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Investor tax hits Victoria’s rental market

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Experts have warned that investor reluctance in Victoria is expected to result in a decline in rental property numbers over the next 12 months.

Victoria’s rental market is currently facing a significant crisis, with MCG quantity surveyors reporting that a sharp fall in new investor lending has exacerbated the shortage of rental property inventory, increasing pressure on the market.

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MCG Quantity Surveyors managing director Mike Mortlock said Victoria’s rental market was “in a precarious position”.

“Over the past three months, investor lending in Victoria totalled 10,220, or an annualised 40,880. Over the same period, the number of annualised rental properties was calculated to be 45,924, which means a net loss of 5,044 rental properties and a one per cent decrease in the number of private rental properties in the state,” Mr Mortlock explained.

The research firm argued the problem is widespread, not only because existing landlords are exiting the market, but also because potential new landlords are wary of investing in Victoria.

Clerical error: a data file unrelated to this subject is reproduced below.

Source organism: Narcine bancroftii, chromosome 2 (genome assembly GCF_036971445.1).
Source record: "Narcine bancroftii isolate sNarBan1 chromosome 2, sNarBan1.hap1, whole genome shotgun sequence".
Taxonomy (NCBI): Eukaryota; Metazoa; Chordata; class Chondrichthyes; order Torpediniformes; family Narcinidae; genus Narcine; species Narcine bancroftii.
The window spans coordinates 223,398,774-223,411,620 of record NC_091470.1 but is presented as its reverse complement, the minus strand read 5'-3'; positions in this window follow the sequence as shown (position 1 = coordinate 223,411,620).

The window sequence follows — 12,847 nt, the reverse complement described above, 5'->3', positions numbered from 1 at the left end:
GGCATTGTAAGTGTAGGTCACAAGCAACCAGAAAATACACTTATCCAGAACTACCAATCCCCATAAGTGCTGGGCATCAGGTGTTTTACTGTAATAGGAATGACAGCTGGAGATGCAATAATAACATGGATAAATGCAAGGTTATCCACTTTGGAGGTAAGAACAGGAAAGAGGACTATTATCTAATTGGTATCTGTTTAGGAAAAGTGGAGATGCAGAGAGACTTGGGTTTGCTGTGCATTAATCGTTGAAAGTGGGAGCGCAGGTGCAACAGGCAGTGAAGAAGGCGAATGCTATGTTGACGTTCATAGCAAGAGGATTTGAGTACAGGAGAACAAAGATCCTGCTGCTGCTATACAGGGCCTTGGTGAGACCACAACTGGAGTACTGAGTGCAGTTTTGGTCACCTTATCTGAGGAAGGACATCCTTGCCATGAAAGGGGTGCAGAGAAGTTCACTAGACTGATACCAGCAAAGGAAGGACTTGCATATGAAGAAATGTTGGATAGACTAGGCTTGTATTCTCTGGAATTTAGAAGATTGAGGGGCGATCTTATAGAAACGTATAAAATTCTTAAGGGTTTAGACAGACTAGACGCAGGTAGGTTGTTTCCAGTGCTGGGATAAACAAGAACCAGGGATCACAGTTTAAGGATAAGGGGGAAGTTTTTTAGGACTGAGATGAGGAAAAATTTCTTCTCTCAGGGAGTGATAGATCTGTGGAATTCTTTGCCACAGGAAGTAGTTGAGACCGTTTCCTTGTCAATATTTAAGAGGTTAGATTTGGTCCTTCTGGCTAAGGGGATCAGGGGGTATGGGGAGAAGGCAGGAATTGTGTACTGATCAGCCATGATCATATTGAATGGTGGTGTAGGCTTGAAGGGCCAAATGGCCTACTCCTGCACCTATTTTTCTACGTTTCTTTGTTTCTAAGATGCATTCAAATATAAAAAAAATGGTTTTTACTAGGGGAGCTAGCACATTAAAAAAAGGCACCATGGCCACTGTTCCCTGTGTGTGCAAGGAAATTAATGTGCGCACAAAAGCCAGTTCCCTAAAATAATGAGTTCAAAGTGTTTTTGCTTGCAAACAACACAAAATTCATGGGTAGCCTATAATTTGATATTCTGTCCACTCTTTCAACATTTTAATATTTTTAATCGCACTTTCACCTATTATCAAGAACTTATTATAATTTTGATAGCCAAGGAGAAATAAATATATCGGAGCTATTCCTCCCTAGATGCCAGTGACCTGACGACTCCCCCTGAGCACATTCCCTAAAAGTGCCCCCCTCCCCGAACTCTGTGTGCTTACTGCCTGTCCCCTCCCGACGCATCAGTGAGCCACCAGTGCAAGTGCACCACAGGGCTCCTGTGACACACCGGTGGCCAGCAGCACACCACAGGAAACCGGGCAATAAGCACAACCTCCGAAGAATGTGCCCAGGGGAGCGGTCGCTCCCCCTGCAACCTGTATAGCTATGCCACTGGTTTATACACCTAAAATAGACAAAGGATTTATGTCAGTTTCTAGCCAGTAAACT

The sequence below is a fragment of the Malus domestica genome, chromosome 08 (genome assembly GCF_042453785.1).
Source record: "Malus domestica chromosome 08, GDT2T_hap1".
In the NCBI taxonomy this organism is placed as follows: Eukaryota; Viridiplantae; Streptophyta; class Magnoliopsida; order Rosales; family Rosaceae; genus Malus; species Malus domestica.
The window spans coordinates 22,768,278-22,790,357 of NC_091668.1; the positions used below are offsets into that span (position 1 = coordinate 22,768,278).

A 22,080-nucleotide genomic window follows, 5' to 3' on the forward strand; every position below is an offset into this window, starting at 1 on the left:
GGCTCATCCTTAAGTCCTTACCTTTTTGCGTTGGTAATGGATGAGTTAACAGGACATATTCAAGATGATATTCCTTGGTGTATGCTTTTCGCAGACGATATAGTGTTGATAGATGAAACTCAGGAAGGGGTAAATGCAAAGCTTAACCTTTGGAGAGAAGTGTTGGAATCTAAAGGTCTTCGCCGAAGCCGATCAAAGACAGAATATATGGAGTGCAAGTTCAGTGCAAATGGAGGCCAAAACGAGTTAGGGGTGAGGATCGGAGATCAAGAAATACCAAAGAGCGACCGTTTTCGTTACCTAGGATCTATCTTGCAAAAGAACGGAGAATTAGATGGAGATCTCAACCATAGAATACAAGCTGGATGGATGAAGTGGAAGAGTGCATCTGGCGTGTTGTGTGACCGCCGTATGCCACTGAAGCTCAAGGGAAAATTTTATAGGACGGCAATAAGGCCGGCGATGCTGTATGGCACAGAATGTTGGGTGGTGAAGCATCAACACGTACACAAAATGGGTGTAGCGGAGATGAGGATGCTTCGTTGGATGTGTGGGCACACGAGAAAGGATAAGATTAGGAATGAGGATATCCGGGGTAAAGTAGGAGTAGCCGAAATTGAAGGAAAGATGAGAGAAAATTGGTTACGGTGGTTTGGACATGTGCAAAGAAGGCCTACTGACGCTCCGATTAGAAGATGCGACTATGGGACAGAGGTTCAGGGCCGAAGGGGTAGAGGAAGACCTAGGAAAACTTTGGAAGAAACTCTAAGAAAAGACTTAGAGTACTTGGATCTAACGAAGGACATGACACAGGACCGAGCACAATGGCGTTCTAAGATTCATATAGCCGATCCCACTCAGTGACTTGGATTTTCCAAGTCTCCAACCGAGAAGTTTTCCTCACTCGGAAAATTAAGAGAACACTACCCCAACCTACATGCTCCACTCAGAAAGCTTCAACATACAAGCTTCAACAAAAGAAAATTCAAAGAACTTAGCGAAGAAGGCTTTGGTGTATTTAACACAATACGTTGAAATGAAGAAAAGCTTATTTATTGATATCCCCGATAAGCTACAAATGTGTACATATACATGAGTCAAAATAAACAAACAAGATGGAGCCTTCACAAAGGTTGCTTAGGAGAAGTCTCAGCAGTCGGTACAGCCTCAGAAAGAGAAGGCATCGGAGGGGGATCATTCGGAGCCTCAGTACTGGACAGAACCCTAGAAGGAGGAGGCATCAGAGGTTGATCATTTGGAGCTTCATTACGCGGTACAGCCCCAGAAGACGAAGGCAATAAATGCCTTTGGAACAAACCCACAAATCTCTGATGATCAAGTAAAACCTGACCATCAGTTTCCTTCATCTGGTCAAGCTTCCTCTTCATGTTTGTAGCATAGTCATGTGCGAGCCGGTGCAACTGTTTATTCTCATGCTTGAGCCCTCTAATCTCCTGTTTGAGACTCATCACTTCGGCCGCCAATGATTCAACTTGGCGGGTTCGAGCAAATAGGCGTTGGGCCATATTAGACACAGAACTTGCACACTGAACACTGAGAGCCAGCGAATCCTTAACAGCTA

MCG said this hesitancy among investors was being exacerbated by new taxes introduced by the Victorian government to repay coronavirus-related debts, as well as market conditions which further discouraged investment in rental property in the state.

“It’s not just about people leaving – many potential investors are now avoiding Victoria altogether and looking for opportunities in other states with more favourable conditions,” Mr Mortlock said.

“Reluctance to invest has led to even fewer properties available to rent, making it even harder for tenants to find affordable housing.”

The MCG said in addressing Victoria’s renter exodus it was essential to “avoid the blame game” and focus on constructive solutions that benefit renters who are already suffering from fewer rental properties and rising prices.

“We need to resist the temptation to blame landlords – blaming them will only make the problem worse and make things even worse for long-suffering tenants,” Mortlock said.

“Instead, we should focus on creating a more supportive environment for property investors, which will lead to a more stable and growing rental market,” Mortlock concluded.

The MCG quantity surveyor also spoke about the worsening underinsurance crisis which will continue to devastate Australians unless decisive action is taken.

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